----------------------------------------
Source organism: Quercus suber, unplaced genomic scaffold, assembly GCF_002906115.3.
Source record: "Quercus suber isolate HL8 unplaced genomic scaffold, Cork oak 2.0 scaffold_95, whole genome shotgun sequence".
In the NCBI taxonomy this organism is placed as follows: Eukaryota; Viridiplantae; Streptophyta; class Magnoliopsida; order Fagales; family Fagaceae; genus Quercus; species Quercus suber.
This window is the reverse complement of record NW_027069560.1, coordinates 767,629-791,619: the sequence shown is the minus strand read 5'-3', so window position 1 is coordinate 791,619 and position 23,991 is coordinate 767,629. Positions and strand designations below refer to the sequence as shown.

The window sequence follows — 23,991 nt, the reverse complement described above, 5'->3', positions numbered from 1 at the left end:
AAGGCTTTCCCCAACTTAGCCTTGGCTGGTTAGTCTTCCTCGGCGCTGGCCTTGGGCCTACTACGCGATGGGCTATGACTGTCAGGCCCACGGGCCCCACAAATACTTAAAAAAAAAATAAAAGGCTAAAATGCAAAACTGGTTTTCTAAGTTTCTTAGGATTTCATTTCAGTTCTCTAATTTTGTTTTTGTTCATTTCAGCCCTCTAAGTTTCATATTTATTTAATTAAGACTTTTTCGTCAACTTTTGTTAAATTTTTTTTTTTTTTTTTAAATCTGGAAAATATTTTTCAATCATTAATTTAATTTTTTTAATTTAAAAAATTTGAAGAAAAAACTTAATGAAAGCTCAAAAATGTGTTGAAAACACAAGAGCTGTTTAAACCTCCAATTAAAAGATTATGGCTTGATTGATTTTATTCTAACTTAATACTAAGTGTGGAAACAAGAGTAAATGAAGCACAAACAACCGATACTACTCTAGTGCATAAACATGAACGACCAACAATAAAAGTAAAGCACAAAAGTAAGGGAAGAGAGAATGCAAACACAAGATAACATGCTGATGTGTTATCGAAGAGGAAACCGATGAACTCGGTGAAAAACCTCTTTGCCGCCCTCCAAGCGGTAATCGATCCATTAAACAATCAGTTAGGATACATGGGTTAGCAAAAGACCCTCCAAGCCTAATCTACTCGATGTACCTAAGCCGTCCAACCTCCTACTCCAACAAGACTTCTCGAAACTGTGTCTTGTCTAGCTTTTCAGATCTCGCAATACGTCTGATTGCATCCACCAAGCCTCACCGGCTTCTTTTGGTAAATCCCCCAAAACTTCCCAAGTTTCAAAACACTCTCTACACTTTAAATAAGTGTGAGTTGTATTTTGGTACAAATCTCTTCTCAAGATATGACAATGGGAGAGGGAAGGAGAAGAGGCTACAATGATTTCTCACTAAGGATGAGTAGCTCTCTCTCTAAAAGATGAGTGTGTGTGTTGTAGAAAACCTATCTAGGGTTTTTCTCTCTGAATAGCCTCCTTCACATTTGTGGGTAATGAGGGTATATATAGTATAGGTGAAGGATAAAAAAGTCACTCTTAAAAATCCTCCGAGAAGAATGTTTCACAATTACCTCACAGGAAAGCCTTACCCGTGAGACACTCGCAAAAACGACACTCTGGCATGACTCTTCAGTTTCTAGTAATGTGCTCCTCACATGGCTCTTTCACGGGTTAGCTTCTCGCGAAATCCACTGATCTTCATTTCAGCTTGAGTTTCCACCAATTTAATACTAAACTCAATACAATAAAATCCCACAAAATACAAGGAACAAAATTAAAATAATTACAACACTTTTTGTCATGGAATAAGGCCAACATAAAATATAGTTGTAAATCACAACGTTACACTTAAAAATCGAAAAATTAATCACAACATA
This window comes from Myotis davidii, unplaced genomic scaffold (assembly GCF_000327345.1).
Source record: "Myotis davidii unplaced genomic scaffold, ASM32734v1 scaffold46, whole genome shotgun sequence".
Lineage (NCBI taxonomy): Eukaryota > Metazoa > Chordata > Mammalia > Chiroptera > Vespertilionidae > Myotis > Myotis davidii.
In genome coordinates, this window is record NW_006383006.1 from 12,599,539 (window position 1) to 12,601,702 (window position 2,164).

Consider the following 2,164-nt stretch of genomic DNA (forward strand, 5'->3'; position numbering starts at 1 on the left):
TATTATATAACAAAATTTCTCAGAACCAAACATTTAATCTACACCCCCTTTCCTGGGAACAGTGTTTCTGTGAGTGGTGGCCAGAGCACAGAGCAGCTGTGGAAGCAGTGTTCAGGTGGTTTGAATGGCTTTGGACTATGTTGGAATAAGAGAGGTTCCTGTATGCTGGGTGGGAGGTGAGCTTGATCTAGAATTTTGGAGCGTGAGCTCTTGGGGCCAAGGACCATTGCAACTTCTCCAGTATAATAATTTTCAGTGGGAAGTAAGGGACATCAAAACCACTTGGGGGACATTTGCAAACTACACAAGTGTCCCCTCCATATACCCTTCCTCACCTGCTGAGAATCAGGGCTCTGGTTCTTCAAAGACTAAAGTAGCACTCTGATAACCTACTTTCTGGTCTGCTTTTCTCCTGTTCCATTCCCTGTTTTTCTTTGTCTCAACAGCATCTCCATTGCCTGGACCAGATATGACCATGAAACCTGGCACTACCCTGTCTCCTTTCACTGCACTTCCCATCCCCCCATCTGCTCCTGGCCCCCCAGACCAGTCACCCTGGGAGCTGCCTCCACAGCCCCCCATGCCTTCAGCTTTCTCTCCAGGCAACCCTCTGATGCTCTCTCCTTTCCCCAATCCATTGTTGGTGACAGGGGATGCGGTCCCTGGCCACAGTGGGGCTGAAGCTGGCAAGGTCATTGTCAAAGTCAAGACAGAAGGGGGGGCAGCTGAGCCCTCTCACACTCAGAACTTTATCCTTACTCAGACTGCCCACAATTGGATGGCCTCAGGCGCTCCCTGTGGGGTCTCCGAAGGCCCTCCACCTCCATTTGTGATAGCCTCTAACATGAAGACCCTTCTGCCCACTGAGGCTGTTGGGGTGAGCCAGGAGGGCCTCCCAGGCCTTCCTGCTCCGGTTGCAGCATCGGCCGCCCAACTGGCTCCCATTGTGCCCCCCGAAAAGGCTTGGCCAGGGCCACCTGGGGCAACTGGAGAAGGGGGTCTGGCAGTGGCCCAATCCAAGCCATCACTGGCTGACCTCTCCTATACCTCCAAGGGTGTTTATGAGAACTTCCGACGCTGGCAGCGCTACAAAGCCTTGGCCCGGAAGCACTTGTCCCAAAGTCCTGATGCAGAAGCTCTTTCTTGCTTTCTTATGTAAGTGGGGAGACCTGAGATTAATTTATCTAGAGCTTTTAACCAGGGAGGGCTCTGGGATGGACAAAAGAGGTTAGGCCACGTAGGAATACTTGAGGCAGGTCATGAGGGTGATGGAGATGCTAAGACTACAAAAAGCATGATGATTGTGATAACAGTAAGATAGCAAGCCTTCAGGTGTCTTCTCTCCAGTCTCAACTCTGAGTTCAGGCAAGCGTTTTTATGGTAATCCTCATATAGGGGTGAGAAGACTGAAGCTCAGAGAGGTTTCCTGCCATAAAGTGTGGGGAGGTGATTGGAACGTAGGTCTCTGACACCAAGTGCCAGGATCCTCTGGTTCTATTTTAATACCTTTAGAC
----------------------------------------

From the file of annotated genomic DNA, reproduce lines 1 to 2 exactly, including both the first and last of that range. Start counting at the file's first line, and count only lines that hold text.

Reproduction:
Source organism: Quercus suber, unplaced genomic scaffold, assembly GCF_002906115.3.
Source record: "Quercus suber isolate HL8 unplaced genomic scaffold, Cork oak 2.0 scaffold_95, whole genome shotgun sequence".